Canadian Aboriginal syllabics facts for kids
Canadian syllabic writing, or simply syllabics, is an alphabet created by a Christian missionary to write down the languages of some of the First Nations of Canada. This one alphabet later became many alphabets.
Each letter represents a syllable. The letters look like triangles and curves. Different languages have some different letters to represent the sounds in their own language best.
By the late 19th century the Cree had achieved what may have been one of the highest literacy rates in the world.
Every consonant has the same shape. For example, the syllables that start with a "p" sound look like a V. To show that they have different vowels, the shapes are rotated. So "pe" would look like ᐯ whole "pa" would be ᐸ.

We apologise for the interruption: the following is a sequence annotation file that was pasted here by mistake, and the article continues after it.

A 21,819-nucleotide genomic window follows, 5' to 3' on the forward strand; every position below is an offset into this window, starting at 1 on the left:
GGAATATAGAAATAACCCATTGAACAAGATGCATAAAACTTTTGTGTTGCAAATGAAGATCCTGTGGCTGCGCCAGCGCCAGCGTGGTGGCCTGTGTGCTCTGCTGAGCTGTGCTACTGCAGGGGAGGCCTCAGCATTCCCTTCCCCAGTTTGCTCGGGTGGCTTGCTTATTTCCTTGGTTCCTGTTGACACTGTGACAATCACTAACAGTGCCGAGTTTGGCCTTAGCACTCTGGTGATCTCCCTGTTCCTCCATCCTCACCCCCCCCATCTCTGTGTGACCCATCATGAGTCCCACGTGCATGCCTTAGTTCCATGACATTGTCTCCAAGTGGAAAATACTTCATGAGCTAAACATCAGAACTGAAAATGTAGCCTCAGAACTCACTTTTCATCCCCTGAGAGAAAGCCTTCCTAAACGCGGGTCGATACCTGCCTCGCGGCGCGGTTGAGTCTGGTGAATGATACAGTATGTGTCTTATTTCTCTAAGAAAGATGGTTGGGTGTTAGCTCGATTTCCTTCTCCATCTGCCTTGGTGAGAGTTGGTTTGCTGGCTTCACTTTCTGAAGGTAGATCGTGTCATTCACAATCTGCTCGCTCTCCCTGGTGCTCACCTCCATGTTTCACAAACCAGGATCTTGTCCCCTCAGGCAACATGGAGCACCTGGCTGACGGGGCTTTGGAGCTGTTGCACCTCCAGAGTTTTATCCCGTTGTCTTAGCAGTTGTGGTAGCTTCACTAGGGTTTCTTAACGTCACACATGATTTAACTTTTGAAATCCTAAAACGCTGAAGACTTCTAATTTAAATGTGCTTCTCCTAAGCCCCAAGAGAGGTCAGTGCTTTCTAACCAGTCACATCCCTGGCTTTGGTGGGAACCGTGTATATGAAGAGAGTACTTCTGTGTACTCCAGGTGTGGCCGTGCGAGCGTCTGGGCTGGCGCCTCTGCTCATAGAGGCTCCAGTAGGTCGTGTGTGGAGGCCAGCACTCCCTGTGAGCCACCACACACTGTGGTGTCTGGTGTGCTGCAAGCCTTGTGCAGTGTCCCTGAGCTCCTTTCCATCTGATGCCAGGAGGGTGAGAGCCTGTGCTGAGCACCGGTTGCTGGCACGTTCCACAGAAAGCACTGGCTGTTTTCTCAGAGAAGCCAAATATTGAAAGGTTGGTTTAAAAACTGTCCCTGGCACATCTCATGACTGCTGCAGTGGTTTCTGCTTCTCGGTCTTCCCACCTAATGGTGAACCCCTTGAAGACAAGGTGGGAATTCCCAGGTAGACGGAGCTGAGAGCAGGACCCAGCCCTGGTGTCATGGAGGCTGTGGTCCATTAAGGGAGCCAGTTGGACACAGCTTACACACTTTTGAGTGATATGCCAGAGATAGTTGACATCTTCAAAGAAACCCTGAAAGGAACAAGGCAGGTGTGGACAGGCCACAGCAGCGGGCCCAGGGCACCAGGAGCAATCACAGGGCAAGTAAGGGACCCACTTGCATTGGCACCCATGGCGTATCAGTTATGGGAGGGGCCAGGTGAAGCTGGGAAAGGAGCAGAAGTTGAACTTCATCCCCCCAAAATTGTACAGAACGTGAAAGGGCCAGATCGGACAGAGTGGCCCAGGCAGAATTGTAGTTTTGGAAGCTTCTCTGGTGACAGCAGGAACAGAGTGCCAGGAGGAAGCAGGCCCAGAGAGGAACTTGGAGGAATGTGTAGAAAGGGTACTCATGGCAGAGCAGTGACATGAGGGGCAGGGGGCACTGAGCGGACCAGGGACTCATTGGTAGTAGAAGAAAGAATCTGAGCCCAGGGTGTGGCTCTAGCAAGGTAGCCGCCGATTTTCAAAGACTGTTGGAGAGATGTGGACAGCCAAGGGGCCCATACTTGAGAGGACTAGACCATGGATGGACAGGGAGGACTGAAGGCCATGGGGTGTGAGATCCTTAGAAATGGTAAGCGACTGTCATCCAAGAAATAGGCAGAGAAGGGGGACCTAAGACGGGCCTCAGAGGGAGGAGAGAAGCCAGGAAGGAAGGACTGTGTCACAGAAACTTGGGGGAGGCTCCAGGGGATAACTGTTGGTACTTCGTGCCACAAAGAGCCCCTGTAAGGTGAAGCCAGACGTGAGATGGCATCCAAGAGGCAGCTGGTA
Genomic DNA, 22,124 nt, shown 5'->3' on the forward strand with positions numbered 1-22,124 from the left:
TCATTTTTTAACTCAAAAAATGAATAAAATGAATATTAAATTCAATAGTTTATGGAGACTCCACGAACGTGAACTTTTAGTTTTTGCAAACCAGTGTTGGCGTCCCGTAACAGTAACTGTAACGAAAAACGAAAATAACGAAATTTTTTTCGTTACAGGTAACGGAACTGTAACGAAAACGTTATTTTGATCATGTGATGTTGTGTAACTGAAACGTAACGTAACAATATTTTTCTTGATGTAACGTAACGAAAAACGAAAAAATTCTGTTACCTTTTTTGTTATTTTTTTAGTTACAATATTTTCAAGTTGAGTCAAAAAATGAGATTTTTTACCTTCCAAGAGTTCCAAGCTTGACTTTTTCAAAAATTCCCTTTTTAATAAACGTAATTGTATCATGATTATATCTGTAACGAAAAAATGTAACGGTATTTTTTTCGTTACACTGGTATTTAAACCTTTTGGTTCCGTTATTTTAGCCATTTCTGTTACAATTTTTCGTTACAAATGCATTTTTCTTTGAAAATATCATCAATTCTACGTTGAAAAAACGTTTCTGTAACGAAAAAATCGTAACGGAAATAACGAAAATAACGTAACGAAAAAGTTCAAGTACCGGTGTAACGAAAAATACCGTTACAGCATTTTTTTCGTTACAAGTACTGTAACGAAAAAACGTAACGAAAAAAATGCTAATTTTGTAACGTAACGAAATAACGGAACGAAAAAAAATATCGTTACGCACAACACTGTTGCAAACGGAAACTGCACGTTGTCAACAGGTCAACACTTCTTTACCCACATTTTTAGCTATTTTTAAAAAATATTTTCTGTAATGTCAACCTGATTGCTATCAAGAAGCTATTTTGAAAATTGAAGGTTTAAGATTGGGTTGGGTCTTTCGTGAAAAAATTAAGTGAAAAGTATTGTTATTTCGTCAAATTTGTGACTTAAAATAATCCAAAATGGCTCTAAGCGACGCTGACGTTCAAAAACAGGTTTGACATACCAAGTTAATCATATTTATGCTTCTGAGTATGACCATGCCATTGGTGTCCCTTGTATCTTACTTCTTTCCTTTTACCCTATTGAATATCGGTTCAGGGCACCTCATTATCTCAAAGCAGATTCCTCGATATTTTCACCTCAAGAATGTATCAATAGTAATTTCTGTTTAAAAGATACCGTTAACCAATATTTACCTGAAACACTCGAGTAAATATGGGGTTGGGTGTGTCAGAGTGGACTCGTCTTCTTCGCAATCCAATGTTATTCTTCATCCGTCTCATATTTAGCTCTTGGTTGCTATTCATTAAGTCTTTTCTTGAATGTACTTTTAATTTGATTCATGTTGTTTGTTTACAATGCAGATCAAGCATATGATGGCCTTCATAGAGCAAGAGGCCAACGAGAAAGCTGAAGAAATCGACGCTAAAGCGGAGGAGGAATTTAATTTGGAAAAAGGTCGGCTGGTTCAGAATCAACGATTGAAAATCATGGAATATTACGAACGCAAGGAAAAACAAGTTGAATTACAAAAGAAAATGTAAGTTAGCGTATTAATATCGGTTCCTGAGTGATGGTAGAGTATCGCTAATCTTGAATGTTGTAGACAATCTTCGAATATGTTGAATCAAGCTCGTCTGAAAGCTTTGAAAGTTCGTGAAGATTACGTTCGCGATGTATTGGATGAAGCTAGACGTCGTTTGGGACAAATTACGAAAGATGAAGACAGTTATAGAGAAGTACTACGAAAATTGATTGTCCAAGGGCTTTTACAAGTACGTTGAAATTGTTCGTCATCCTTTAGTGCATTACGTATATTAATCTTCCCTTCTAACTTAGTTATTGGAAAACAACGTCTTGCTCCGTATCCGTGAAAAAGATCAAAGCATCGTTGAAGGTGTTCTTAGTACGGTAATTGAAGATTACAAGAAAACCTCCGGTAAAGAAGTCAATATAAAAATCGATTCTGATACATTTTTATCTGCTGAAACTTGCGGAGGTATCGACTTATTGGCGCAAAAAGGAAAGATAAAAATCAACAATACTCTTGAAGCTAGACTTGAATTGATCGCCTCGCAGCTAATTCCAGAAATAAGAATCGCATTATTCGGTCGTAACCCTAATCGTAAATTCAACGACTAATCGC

In some languages, words end in a final consonant, like the "t" in "cat." To show this, a small letter is added to the end of the word.
In some languages, diacritics are added to indicate things like vowel length.
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Syllabics is a co-official script in the territory of Nunavut, and is used by the territorial government, as here.
Canadian Aboriginal syllabics Facts for Kids. Kiddle Encyclopedia.